122 F3d 1073 Singh v. McDonnell Douglas Corporation

122 F.3d 1073

Narjit Brar SINGH, Plaintiff-Appellant,

No. 96-56799.

United States Court of Appeals, Ninth Circuit.

Submitted August 25, 1997**
Filed August 27, 1997.

NOTICE: Ninth Circuit Rule 36-3 provides that dispositions other than opinions or orders designated for publication are not precedential and should not be cited except when relevant under the doctrines of law of the case, res judicata, or collateral estoppel.

Appeal from the United States District Court for the Central District of California, Gary L. Taylor, District Judge, Presiding.

Before SCHROEDER, FERNANDEZ, and RYMER, Circuit Judges.

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Narjit Brar Singh appeals pro se the district court's summary judgment in favor of his former employer, McDonnell Douglas Corporation ("MDC"), in Singh's action alleging that he was terminated on account of his age and national origin in violation of Title VII, 42 U.S.C. § 2000e, the California Fair Employment and Housing Act ("FEHA"), Cal.Gov't Code § 12940, and California contract law.1 We have jurisdiction pursuant to 28 U.S.C. § 1291, and we affirm.


Singh contends that the district court erred by granting summary judgment for MDC because Singh established that MDC's reduction-in-force ("RIF") was a pretext for age discrimination and because Singh established a prima facie case of discrimination on account of national origin. This contention lacks merit.


We review de novo the district court's grant of summary judgment. See Bagdadi v. Nazar, 84 F.3d 1194, 1197 (9th Cir.1996). We must determine, viewing the evidence in the light most favorable to the nonmoving party, whether there are any genuine issues of material fact and whether the district court correctly applied. the relevant substantive law. See id. Because "California courts have relied upon federal interpretations of Title VII to interpret analogous provisions of the [FEHA]," we apply the same analysis to Singh's federal and state law claims. See Bradley v. Harcourt, Brace & Co., 104 F.3d 267, 270 (9th Cir.1996).


The plaintiff must first establish a prima facie case of discrimination. See Rose v. Wells Fargo & Co., 902 F.2d 1417, 1420 (9th Cir.1990). If the plaintiff establishes a prima facie case, the burden shifts to the employer to produce evidence that it had legitimate non-discriminatory reasons for the employment decision. See id. If the employer carries its burden, the burden again shifts to the plaintiff to prove by a preponderance of the evidence that the employer's reasons offered were a pretext for discrimination. See id.


Here, Singh and two other employees were furloughed as part of a massive RIF. Because these three furloughed employees were the oldest employees in Singh's department, Singh has established a prima facie case of age discrimination. See id. MDC asserts that it furloughed these employees not because of their age, but because they received the lowest evaluation scores and were the least experienced in the department. Because Singh has failed to rebut MDC's legitimate nondiscriminatory reasons, Singh's age discrimination claim fails. See id.2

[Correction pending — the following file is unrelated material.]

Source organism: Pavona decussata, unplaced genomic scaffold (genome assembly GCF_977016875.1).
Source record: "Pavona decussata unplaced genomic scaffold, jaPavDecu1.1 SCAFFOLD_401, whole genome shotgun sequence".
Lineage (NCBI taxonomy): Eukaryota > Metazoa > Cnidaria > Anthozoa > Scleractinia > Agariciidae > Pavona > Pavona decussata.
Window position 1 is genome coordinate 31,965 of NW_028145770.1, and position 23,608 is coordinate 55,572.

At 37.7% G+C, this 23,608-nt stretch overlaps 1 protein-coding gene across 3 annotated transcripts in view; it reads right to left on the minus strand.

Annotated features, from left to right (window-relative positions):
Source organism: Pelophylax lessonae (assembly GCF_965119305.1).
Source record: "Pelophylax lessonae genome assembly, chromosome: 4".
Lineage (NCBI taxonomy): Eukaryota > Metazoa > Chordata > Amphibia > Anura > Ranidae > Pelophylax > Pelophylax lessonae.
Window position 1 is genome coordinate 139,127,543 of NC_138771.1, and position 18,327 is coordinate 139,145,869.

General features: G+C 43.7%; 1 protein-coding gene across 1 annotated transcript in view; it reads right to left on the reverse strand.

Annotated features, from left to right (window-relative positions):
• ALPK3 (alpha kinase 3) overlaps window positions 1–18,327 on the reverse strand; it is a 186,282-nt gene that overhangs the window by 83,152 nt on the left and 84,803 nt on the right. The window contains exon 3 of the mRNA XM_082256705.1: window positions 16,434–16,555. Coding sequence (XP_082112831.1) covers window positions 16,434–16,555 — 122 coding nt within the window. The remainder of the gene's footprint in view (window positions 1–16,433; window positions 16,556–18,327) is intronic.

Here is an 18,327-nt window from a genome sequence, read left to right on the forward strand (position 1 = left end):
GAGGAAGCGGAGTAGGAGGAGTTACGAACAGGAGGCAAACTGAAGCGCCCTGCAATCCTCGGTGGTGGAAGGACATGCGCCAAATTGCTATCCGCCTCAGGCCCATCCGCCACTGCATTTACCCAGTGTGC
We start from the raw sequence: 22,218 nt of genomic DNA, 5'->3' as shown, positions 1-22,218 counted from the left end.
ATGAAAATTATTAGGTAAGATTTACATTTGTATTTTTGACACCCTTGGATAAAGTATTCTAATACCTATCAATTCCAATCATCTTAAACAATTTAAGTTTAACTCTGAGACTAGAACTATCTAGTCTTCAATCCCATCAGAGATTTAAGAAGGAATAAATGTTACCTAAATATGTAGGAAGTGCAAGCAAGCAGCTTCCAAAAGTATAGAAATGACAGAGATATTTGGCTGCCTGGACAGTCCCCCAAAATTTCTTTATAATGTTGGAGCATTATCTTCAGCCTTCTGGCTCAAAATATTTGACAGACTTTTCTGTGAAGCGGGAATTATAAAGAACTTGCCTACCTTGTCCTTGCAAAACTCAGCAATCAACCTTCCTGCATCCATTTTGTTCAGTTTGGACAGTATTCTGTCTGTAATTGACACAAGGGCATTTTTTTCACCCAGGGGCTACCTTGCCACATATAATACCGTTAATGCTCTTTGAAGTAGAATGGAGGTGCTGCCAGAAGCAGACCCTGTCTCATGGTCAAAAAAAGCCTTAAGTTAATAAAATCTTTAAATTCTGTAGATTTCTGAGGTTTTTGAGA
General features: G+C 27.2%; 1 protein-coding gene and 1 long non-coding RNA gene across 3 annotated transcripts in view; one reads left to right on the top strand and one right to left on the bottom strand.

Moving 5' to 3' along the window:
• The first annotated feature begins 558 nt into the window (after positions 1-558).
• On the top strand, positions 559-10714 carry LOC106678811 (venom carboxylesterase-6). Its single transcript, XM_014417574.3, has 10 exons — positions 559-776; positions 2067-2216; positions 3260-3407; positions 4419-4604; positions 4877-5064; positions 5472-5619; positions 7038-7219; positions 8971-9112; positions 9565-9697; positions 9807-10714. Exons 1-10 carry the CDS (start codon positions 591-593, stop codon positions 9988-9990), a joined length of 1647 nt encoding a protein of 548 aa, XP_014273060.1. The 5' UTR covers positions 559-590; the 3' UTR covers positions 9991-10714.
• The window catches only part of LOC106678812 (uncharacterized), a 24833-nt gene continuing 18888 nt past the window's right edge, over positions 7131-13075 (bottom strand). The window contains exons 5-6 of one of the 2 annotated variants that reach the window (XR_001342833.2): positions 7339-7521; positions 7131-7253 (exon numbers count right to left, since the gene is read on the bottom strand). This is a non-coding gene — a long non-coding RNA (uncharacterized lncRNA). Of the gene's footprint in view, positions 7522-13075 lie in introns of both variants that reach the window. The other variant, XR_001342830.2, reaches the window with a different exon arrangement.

Accordingly, the district court did not err by granting summary judgment for MDC on Singh's age discrimination claim. See Bagdadi, 84 F.3d at 1197. Last, because Singh has adduced no evidence that he was discriminated against based upon his national origin, the district court did not err by granting summary judgment for MDC on Singh's Title VII claim. See id.


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The panel unanimously finds this case suitable for decision without oral argument. See Fed.R.App.P. 34(a); 9th Cir.R. 34-4. Accordingly, Singh's request for oral argument is denied


This disposition is not appropriate for publication and may not be cited to or by the courts of this circuit except as provided by 9th Cir.R. 36-3


Because Singh did not raise his state contract law claims in his notice of appeal or in his opening brief, he has waived those issues on appeal. See In re Pacific Enters. Sec. Litig., 47 F.3d 373, 379 n. 6 (9th Cir.1995)


The fact that MDC recruited to fill positions vacated after the RIF does not support Singh's claim. See Rose, 902 F.2d at 1422 (holding that hiring that occurred much later than termination does not fulfill employee's burden)


Because Singh did not file timely objections to the magistrate judge's discovery order with the district court, he may not seek review of that order here. See Fed.R.Civ.P. 72(a); see also Simpson v. Lear Astronics Corp., 77 F.3d 1170, 1174 (9th Cir.1996)